The third decision, on the other hand, is totally unacceptable. While the Ministry of Culture had already examined the possibility of replacing the Viollet-le-Duc stained glass windows in the nave chapels with contemporary works and had officially abandoned the idea (see the news item of 24/11/20), Emmanuel Macron has just decided, all on his own, without respecting any of the normal decision-making procedures, to implement this project in six out of seven chapels in the south aisle.
He is thus responding to a request from Mgr Ulrich, the archbishop of Paris, in the knowledge that the clergy have been dreaming of such a move for a long time, at least since 2010. However, as revealed by Libération journalist Bernadette Sauvaget, on a BFMTV set we took part in this morning, it was the President of the Republic himself who asked the prelate to write him a letter asking him to install these contemporary stained glass windows. We were able to confirm this information from another source, who told us that he had forwarded the request via the Établissement Public de Reconstruction de Notre-Dame.

One of the reasons given by Emmanuel Macron is to "mark the 21st century". But the 21st century has already left its mark on Notre-Dame through fire, and perhaps that is enough. He said that in July "this proposal was presented in principle to the relevant commissions", adding that he "subscribed fully", implying that these "commissions" had thus given their approval. This is an enormous lie told by the President of the Republic. At no time did the relevant commission, i.e. the Commission nationale du patrimoine et de l’architecture, which met in July to decide on the cathedral’s furnishings (see article), discuss this issue, which had been decided in favour of preserving Viollet-le-Duc’s stained glass windows by the then Minister of Culture, Roselyne Bachelot. Mgr Ulrich merely alluded to this in his introductory speech at the start of the commission.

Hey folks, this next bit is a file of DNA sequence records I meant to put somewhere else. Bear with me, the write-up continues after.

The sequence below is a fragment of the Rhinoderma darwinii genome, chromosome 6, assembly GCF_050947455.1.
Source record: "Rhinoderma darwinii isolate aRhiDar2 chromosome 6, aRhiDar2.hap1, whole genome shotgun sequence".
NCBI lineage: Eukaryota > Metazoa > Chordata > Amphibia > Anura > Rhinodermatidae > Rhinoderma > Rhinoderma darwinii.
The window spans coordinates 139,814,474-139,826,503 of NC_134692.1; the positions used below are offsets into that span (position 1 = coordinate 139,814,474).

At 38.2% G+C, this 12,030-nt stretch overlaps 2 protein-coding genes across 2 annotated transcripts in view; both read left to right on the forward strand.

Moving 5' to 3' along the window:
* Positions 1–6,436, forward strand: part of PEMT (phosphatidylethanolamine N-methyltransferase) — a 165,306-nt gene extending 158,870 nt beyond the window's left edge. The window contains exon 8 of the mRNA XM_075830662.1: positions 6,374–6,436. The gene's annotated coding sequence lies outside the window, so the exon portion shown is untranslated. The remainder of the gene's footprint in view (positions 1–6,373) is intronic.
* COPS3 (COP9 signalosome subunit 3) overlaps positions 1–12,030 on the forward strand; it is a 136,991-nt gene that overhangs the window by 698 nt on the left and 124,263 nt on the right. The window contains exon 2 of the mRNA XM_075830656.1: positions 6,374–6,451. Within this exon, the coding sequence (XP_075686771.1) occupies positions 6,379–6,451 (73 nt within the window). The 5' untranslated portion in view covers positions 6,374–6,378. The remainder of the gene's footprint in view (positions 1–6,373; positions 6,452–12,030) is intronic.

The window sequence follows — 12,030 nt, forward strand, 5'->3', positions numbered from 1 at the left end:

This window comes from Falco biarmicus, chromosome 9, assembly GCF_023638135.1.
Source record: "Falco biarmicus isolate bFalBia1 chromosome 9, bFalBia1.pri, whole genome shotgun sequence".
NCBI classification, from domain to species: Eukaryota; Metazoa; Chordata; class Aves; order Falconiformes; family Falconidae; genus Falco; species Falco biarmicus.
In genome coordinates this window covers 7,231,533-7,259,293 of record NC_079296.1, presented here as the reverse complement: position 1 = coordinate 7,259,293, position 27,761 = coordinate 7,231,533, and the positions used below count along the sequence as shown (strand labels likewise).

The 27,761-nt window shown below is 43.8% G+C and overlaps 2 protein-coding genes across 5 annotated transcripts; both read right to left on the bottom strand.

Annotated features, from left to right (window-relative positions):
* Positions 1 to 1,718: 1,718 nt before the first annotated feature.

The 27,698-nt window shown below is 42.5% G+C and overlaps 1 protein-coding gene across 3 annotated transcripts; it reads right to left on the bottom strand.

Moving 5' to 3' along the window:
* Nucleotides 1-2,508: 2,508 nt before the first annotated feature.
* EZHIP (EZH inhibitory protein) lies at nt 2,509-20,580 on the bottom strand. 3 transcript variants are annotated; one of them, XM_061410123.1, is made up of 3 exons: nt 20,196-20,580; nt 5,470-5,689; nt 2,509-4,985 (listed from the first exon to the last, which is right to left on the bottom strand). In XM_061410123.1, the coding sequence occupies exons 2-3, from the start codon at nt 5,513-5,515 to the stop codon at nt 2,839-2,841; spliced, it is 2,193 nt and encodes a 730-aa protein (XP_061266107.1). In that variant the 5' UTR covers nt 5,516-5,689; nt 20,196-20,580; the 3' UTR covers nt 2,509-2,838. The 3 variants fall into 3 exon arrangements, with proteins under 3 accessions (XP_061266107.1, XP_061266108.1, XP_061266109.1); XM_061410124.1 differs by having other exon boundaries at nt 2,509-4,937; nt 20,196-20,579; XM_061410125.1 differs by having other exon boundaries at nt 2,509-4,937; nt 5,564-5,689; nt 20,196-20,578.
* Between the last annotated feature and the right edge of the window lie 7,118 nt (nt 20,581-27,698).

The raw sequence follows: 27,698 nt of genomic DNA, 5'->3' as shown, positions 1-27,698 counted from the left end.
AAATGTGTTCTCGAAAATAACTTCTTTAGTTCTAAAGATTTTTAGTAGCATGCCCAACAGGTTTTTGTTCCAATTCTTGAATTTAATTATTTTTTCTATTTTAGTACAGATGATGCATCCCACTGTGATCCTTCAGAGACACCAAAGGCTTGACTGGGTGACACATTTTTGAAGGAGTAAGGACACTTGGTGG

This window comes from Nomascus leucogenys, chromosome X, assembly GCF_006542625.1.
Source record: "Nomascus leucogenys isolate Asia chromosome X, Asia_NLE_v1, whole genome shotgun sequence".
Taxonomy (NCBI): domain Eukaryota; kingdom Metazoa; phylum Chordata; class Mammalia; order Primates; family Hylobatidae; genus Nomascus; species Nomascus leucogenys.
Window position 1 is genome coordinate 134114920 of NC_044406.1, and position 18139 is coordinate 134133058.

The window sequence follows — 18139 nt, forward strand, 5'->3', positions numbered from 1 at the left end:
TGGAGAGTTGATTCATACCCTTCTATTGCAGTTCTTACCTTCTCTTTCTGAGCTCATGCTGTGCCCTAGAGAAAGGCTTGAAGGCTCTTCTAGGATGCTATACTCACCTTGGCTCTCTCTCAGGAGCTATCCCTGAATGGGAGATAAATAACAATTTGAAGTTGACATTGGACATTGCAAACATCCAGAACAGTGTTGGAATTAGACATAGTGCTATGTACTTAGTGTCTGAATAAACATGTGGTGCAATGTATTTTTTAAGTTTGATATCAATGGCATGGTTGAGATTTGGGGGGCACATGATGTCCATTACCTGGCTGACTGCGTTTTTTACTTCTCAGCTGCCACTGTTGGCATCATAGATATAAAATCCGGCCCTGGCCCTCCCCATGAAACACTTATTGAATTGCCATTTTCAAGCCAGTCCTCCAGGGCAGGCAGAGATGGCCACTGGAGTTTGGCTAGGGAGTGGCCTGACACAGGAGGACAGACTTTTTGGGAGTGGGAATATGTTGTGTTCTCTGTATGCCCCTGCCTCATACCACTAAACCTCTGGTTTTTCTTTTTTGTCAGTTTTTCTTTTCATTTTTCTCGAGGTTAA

These stained glass windows in grisaille, although very simple and purely decorative (ill. 4), are part of a programme drawn up by Viollet-le-Duc in response to precise objectives, which also correspond to a detailed historical study carried out by the architect. By installing figurative stained glass windows in the upper choir, "legendary" windows in the ambulatory, apostles, prophets, evangelists, the kings of Judah and angels in the transepts, and grisaille windows in the nave, Viollet-le-Duc explained that "this layout conforms, as far as can be judged from the laconism of the texts, to what existed before the destruction of the stained glass windows in 1758. With this programme and the trials, it will be easy, or at least possible, to arrive at a complete and harmonious whole, especially if the work is allocated to each artist according to their talent".

To wish to remove these historic stained glass windows, which are protected as historic monuments, and replace them with contemporary figurative windows would therefore constitute a profound alteration of Viollet-le-Duc’s work, in a part that was never affected by the fire. This is not restoration, but deliberate vandalism, and it is doubtful that it will be accepted by the countless donors to the national fundraising campaign for Notre-Dame. These stained glass windows, the removal of which would damage the light balance and the integrity of the cathedral’s historic state, must be preserved, especially as they have already been cleaned and consolidated during the restoration of these chapels.
As for their installation in the Musée de l’Œuvre, as announced by the President of the Republic, it is profoundly grotesque: deliberately sober, they are only of interest in situ in the place for which they were created. Their display in the museum would also take up a lot of unnecessary space, at the expense of other works.

It is quite incredible that the restoration of Notre-Dame de Paris, which should be taking place in a climate of harmony and national unity, should once again be disrupted by decisions such as these, which will reignite controversy that could well be dispensed with, overshadowing the very satisfactory progress being made on this project.